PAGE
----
Need a 1962 Missale Romanum for the altar? Bring lots of money!

Preserving Christian Publications is reprinting the Benzinger edition of the 1962 Missale Romanum. 

Happily, they made sure that it really is a 1962 edition. 

You have the choice of it being bound in red or green, just like the old editions were back in the day.

And for the pre-publications sale it costs…

… are you sitting down? ….

$410

This is the price for the pre-publication, until February 28, 2008.  After that it will be $460.00.

It looks like it is going to be a very nice book, worthy of the altar.

But…

Whew!

In the meantime, I heard from Baronius Press that they are working now on their altar Missal. 

I wish them well for that. 

The Baronius hand missal is one of the best I have ever seen.

Some sharing options...

About Fr. John Zuhlsdorf

Fr. Z is the guy who runs this blog. o{]:¬)
This entry was posted in SESSIUNCULA. Bookmark the permalink.

15 Responses to Need a 1962 Missale Romanum for the altar? Bring lots of money!

  1. disla says:

    Can I ask what it means to “really [be] a 1962 edition”? Are others not “really” 1962 editions?

  2. Paul says:

    The Baronius Press 1962 Missal is wonderful and I recommend it 100%. The quality is exceptionally high and for $54 it is very good value.

  3. Henry Edwards says:

    disla: As Father Z has discussed in a previous post, some of the so-called 1962 altar missals recently reprinted do not contain the following additions that were made late in 1962 after the bulk of the revision:

    ST. JOSEPH’S NAME IN THE CANON (added in November 1962),

    the AD LIBITUM PREFACES (added in July 1962 and which includes the restored Advent preface!),

    the PRO ALIQUIBUS LOCIS section specifically arranged for the USA DIOCESES per the 1962 liturgical calendar (added in December 1962)

    Our TLM community has one of these. It came with a neatly printed St. Joseph sticker insert, so the only way this has affected us in two years of Masses is that we inserted a copy of the restored Gallican Preface of Advent to use instead of the Preface of the Most Holy Trinity that is specified for Advent in the older missals. (I believe that most TLM celebrants still use the MHT preface during Advent, but the Gallican prefaces are very beautiful.)

  4. xathar says:

    Any reviews of the Sodi missal?

  5. Caeremoniarius says:

    The Sodi reprint of the 1962 editio typica is a beautiful book, but it is
    definitely intended to be a study edition. The pages are a little too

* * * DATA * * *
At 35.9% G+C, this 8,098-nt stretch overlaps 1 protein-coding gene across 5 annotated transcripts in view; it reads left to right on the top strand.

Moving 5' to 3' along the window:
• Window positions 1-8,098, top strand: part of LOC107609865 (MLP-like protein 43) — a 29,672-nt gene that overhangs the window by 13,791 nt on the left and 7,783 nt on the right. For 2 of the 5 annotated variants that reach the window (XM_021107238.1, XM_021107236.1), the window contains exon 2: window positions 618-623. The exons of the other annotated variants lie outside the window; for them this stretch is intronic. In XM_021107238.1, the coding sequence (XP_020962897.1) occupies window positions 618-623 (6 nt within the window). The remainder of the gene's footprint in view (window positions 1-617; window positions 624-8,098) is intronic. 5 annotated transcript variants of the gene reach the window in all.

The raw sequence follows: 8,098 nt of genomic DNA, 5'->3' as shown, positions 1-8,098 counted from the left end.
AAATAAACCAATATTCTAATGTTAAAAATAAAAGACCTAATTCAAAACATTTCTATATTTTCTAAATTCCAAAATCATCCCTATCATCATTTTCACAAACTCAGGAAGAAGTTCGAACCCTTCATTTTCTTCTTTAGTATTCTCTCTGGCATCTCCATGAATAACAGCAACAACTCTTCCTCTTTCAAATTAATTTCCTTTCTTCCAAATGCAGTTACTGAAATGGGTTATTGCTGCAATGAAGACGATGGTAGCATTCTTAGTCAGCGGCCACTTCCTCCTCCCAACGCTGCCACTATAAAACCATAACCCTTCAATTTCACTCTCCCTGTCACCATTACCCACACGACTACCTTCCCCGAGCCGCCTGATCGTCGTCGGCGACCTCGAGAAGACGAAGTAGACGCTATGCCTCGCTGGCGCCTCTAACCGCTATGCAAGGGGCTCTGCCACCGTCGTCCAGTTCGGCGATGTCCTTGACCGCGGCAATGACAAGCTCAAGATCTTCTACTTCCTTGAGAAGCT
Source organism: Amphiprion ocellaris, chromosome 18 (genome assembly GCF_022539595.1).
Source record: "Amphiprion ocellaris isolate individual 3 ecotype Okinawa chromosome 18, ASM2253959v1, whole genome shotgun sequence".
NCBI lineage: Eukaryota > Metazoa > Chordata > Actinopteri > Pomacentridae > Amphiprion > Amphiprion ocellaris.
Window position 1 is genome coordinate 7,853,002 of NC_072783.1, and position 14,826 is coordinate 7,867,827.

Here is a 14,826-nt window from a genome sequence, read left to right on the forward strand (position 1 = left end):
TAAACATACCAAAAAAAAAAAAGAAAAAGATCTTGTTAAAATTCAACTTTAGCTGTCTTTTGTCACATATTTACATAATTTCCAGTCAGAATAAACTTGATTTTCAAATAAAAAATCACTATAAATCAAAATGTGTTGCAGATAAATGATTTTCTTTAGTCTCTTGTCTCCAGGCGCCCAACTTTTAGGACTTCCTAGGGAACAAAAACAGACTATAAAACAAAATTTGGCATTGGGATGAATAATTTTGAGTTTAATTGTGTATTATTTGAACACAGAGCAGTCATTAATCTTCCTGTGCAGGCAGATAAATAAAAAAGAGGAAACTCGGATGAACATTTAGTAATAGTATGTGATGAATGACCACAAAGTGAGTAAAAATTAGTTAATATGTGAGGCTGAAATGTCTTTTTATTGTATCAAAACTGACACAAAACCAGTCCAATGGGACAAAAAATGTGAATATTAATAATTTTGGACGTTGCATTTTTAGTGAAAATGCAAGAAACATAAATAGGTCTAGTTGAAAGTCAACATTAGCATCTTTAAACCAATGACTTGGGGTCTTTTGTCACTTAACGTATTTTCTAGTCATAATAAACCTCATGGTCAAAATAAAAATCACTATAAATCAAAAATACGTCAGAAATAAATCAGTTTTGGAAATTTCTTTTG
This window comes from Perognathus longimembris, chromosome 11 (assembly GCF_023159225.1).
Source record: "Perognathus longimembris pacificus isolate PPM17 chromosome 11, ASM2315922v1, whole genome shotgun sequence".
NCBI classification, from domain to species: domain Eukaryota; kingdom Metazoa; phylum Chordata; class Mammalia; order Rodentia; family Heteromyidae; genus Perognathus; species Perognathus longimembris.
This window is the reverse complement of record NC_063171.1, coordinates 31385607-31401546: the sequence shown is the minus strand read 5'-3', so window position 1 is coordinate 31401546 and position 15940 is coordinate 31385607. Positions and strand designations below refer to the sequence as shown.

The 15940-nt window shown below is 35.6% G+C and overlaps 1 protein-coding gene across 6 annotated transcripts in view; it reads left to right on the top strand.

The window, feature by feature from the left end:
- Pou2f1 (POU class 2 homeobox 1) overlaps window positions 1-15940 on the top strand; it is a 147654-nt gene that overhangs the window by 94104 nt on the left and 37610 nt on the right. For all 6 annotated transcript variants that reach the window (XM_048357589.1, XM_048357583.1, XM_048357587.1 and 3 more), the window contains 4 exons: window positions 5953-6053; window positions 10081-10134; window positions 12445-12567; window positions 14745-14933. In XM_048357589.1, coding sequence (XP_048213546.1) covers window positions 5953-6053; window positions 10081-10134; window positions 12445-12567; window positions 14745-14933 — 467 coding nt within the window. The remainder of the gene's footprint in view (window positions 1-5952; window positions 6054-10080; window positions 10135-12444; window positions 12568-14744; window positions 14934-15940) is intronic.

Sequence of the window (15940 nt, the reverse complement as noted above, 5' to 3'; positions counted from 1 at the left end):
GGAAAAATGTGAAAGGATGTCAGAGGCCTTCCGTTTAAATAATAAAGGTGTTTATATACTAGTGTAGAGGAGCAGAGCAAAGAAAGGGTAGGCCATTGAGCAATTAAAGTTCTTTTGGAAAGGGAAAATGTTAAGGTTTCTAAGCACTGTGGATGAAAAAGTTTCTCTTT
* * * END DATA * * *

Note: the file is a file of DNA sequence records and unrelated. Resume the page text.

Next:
transparent, and the gorgeous Canon-plate is now
    reproduced in very muddy 2-color. I also wonder if the binding would withstand
    the kind of punishment a normal altar Missal would take. Still, if you wanted
    to, you could add ribbons and tabs and try it out for altar use.

  6. Caeremoniarius says:

    The Sodi reprint of the 1962 editio typica is a beautiful book, but it is
    definitely intended to be a study edition. The pages are a little too
    transparent, and the gorgeous Canon-plate is now
    reproduced in very muddy 2-color. I also wonder if the binding would withstand
    the kind of punishment a normal altar Missal would take. Still, if you wanted
    to, you could add ribbons and tabs and try it out for altar use.

  7. Unfortunately, any good altar Missal seems to be expensive. Now as long as the quality of the Missal is truly altar-worthy it seems to be justified. However, in terms of getting the 1962 “caught-up” to Canon Law and dealing with calendar questions and additions, it becomes hard to justify a steep price when there might be (reasonable) changes made in the near future which would necessitate purchasing a new edition.

  8. mike says:

    I will stick with my 1943 edition (1920) Missale Romanum. I still have an 1891 Ritus solemnis pro SS. Ordinibus. Unfortunately my 1948 Holy Week altar missal is now in Africa, having been persuaded to donate it to a fledgling trad community in Nigeria. Any sedevacantist would love to have those books.

  9. RBrown says:

    So a decision will need to be made: Should I buy this new missal or order a BMW?

  10. The Baronius hand missal is one of the best I have ever seen.

    I just got mine; I’ve never owned such a book before. It’s wonderful!

  11. Transitional Deacon says:

    Midwest Theological Forum sells their Latin Novus Ordo Sacramentary of comparable quality for $410 with no discount and you have to pay for shipping.